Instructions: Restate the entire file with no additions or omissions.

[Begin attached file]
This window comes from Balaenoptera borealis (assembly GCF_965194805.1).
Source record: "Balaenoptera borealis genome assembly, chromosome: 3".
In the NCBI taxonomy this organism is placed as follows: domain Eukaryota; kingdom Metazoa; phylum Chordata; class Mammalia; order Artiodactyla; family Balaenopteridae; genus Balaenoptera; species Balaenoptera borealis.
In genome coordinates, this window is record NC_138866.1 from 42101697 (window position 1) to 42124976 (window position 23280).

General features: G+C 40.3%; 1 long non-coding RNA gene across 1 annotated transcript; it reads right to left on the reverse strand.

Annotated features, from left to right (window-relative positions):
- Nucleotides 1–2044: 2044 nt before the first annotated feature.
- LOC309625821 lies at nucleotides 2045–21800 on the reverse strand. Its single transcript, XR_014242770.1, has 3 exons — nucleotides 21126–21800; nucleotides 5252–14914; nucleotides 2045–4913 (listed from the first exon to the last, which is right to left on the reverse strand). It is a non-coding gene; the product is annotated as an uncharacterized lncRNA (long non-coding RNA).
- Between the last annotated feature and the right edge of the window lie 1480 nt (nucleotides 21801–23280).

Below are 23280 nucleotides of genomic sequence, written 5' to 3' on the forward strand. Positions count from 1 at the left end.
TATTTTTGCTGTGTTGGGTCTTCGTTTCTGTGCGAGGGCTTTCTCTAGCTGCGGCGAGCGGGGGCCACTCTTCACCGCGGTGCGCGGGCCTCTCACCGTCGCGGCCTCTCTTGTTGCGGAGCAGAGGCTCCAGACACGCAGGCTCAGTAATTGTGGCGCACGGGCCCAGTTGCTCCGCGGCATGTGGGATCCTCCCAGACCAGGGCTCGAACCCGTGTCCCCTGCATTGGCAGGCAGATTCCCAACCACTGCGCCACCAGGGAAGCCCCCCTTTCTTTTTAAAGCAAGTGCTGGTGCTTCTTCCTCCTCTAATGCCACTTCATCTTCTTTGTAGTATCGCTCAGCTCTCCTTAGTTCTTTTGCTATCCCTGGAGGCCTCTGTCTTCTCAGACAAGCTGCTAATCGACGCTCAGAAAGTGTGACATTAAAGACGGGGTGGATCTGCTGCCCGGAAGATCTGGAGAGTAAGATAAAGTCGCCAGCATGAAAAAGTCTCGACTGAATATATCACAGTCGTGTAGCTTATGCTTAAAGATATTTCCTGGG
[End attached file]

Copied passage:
This window comes from Balaenoptera borealis (assembly GCF_965194805.1).
Source record: "Balaenoptera borealis genome assembly, chromosome: 3".
In the NCBI taxonomy this organism is placed as follows: domain Eukaryota; kingdom Metazoa; phylum Chordata; class Mammalia; order Artiodactyla; family Balaenopteridae; genus Balaenoptera; species Balaenoptera borealis.
In genome coordinates, this window is record NC_138866.1 from 42101697 (window position 1) to 42124976 (window position 23280).

General features: G+C 40.3%; 1 long non-coding RNA gene across 1 annotated transcript; it reads right to left on the reverse strand.

Annotated features, from left to right (window-relative positions):
- Nucleotides 1–2044: 2044 nt before the first annotated feature.
- LOC309625821 lies at nucleotides 2045–21800 on the reverse strand. Its single transcript, XR_014242770.1, has 3 exons — nucleotides 21126–21800; nucleotides 5252–14914; nucleotides 2045–4913 (listed from the first exon to the last, which is right to left on the reverse strand). It is a non-coding gene; the product is annotated as an uncharacterized lncRNA (long non-coding RNA).
- Between the last annotated feature and the right edge of the window lie 1480 nt (nucleotides 21801–23280).

Below are 23280 nucleotides of genomic sequence, written 5' to 3' on the forward strand. Positions count from 1 at the left end.
TATTTTTGCTGTGTTGGGTCTTCGTTTCTGTGCGAGGGCTTTCTCTAGCTGCGGCGAGCGGGGGCCACTCTTCACCGCGGTGCGCGGGCCTCTCACCGTCGCGGCCTCTCTTGTTGCGGAGCAGAGGCTCCAGACACGCAGGCTCAGTAATTGTGGCGCACGGGCCCAGTTGCTCCGCGGCATGTGGGATCCTCCCAGACCAGGGCTCGAACCCGTGTCCCCTGCATTGGCAGGCAGATTCCCAACCACTGCGCCACCAGGGAAGCCCCCCTTTCTTTTTAAAGCAAGTGCTGGTGCTTCTTCCTCCTCTAATGCCACTTCATCTTCTTTGTAGTATCGCTCAGCTCTCCTTAGTTCTTTTGCTATCCCTGGAGGCCTCTGTCTTCTCAGACAAGCTGCTAATCGACGCTCAGAAAGTGTGACATTAAAGACGGGGTGGATCTGCTGCCCGGAAGATCTGGAGAGTAAGATAAAGTCGCCAGCATGAAAAAGTCTCGACTGAATATATCACAGTCGTGTAGCTTATGCTTAAAGATATTTCCTGGG